The Declining Importance of Race and Gender in the Labor Market: The Role of Employment Discrimination Policiesby June E. O'Neill, Dave M. O'Neill
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The Declining Importance of Race and Gender in the Labor Market provides historical background on employment discrimination and wage discrepancies in the United States and on government efforts to address employment discrimination. It examines the two federal institutions tasked with enforcing Title VII and the 1964 Civil Rights Act: the Equal Employment Opportunity Commission (EEOC) and the Office of Federal Contract Compliance Programs (OFCCP). It also provides a quantitative analysis of racial and gender wage gaps and seeks to determine what role, if any, the EEOC and the OFCCP had in narrowing these gaps over time and analyzes the data to determine the extent of employment discrimination today.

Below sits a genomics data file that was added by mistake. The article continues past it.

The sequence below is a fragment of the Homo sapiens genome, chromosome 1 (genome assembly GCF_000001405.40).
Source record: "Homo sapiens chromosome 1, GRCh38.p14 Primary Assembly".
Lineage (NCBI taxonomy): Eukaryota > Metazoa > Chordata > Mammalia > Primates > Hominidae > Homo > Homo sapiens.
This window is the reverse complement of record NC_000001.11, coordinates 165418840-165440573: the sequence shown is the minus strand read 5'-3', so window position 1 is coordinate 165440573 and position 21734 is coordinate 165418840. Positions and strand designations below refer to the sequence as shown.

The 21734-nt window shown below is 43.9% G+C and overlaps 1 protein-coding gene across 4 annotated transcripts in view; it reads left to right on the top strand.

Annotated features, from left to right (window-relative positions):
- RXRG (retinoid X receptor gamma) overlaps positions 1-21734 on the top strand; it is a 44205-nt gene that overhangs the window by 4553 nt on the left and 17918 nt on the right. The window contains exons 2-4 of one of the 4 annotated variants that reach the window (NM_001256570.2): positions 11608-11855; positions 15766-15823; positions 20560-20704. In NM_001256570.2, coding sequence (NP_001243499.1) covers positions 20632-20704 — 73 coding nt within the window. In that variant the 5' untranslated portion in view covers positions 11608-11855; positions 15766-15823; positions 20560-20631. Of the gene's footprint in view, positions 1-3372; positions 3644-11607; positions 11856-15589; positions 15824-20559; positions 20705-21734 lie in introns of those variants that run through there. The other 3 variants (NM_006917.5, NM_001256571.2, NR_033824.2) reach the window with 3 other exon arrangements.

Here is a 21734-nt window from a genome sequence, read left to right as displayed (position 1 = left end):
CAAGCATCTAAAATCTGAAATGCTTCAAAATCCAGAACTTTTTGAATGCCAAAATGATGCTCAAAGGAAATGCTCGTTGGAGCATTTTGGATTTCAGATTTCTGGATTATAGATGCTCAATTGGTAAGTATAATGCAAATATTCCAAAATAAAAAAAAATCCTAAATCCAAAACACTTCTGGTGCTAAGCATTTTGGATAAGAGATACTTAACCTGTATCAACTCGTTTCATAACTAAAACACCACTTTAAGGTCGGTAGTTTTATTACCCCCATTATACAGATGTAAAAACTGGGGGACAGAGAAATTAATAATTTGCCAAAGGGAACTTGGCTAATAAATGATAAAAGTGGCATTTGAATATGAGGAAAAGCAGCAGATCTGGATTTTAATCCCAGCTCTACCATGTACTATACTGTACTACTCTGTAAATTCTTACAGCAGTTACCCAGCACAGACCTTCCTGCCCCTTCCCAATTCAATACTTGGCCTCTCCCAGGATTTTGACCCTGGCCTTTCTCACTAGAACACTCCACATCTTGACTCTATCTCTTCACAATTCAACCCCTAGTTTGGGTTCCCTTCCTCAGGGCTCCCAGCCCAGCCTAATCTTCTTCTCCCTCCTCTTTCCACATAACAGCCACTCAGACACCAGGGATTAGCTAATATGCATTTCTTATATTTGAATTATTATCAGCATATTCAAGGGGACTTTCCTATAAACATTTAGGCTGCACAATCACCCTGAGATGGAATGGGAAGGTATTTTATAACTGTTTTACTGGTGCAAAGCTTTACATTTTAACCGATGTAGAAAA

- American Enterprise Institute for Public Policy Research
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- NOOK Book
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- 6 MB
Meet the Author
June O'Neill is an adjunct scholar at AEI and a professor of economics at Baruch College.
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